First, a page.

We physically hold our emotions in our bodies. With emotions like anxiety, stress, worry, fear, panic, anger in particular; we can often “tense up” without realising it and then may experience muscle aches, pains and tension. Progressive muscle relaxation helps to reduce muscle tension…you may also be surprised where you hold tension when you try a full body scan of this.
Words in images:
1. Begin by slowing down your breathing and giving yourself permission to relax.
2. Tense each muscle group (see next 2 images) for about 5 seconds (but without straining), and then suddenly release the tension and feel the muscle relax.
3. Keep the muscles relaxed for approximately 10 seconds before moving onto the next body part to repeat the process.
4. When you have finished the relaxation procedure, remain seated for a few moments and notice your physical body.
Toes – Curl your toes inwards.
Feet – Press your feet into the ground.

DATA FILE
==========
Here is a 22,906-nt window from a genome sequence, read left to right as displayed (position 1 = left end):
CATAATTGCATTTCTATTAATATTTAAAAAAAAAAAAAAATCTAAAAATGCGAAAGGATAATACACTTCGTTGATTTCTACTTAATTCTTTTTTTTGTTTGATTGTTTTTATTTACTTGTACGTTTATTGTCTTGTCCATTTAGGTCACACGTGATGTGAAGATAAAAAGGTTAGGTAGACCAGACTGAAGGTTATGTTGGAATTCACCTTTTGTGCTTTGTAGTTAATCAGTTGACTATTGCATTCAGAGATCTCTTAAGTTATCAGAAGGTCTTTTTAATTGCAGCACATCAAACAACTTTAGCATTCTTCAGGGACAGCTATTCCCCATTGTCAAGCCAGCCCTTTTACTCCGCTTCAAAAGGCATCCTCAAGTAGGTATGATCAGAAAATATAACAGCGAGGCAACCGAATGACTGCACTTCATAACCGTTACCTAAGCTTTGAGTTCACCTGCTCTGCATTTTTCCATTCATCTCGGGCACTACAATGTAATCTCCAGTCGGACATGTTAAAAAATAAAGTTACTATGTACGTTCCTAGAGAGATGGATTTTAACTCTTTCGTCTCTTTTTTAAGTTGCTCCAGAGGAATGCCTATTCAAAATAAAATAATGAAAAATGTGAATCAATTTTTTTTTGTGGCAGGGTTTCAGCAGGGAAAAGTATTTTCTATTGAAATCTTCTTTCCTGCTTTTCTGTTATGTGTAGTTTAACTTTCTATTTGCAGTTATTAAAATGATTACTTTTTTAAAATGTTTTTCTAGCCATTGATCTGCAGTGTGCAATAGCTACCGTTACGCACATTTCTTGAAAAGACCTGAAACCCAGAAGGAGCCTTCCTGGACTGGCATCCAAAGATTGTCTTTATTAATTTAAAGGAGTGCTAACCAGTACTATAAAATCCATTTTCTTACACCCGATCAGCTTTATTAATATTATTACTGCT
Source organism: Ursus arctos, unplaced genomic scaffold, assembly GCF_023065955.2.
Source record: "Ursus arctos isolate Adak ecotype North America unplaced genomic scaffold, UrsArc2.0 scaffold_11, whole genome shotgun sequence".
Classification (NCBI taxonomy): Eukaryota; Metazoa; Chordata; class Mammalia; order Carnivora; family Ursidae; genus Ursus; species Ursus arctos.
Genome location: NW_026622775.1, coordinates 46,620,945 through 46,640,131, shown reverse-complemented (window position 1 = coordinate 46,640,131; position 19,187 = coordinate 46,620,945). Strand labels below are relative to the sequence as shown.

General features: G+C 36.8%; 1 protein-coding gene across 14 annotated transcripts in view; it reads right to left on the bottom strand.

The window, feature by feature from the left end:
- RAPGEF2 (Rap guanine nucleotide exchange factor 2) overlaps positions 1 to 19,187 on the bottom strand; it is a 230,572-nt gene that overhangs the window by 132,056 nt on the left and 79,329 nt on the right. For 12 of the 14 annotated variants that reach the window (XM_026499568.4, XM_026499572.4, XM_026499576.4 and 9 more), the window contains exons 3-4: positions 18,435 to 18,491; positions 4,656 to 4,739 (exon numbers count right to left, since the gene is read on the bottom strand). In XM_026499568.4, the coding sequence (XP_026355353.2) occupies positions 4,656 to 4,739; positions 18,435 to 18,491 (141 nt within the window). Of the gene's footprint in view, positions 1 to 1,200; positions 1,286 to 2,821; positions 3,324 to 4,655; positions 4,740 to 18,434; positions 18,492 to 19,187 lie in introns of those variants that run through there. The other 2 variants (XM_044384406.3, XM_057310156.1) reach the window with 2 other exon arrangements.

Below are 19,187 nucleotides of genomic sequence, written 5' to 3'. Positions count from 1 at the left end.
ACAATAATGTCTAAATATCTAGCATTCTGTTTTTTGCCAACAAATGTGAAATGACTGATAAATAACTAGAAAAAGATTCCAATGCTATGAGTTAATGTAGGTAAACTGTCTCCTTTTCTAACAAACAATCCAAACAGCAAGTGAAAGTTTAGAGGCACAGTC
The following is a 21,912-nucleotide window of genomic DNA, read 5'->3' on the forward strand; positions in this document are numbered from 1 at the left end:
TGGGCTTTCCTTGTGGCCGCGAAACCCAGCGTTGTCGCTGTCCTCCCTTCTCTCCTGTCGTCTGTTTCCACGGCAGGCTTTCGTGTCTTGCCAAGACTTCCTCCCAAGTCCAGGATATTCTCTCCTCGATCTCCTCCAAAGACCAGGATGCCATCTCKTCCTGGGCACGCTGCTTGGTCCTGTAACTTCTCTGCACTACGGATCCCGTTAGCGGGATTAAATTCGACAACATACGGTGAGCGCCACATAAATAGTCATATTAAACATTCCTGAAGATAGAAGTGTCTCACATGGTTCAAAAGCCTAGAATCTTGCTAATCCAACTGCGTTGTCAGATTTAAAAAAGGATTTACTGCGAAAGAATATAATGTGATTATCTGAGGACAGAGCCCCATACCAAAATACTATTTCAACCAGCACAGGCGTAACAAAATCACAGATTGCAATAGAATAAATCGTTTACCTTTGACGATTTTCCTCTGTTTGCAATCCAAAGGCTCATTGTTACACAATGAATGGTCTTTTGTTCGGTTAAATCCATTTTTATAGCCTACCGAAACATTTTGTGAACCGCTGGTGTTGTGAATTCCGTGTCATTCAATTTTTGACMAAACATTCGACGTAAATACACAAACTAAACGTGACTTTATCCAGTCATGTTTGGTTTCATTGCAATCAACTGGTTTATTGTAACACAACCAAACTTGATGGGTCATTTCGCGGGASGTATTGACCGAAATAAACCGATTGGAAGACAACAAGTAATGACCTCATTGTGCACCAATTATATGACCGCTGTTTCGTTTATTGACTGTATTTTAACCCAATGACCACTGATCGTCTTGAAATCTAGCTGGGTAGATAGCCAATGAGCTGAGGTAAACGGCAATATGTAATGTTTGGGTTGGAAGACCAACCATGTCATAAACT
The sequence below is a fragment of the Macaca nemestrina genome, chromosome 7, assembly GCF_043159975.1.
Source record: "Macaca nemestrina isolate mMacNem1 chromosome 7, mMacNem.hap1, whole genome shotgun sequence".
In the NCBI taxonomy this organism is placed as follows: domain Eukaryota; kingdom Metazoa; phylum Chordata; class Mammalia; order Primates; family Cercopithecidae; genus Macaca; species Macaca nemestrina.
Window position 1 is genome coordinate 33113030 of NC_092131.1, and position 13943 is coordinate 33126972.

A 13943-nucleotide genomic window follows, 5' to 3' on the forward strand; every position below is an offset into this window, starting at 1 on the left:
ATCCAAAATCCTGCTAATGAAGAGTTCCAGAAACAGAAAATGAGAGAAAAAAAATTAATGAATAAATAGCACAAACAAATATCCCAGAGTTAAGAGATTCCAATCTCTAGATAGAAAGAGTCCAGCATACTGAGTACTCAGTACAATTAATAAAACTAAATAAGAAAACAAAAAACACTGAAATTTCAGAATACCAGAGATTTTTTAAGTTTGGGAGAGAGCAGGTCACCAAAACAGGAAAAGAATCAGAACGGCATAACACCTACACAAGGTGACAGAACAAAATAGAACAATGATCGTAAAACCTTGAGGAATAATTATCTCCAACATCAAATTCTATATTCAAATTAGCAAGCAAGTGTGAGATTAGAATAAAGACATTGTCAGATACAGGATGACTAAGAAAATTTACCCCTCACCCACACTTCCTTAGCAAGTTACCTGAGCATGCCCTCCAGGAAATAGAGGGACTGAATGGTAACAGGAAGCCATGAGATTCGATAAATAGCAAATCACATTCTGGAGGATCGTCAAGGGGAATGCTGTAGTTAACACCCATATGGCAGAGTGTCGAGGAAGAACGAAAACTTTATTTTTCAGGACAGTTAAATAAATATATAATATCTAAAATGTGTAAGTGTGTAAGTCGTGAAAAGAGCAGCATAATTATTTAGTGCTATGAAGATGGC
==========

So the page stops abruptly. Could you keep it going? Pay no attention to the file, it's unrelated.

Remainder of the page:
Lower leg – Point toes up towards the body to stretch calf muscle.
Upper leg – Tighten/squeeze your thighs.
Hips/buttocks – Squeeze the buttock muscles.
Stomach/chest – Breathe in deeply, filling your stomach/chest/lungs with air.
Shoulder blades/back – Push your shoulder blades as if trying to almost touch them together.
Shoulders – Raise up towards your ears.
Neck – Carefully raise your chin to look to the ceiling or lower chin to chest to look towards the ground.
Hands/forearms – Make a fist.
Upper arms – Curl bicep.
Mouth/jaw – Open mouth wide.
Eye/cheeks – Squeeze eyes shut.
Forehead – Raise eyebrows.
o Don’t tighten any places where you have injuries and be cautious with certain areas e.g. neck (avoid slingshot effect). It can be useful to consult a physician for any injuries.
o There are several free guided audios available online.
o Vary the amount of seconds you hold each body part to suit you.
o Although it can be useful to try in a relaxing environment where you won’t be disturbed, this can be done anywhere in any moment without anyone noticing.
o This can be done sitting, lying down, standing up.
o You can focus on one area of tension and repeat as opposed to the entire body.
o The muscles are tensed but not to the point of strain. Remember, this is a relaxation technique.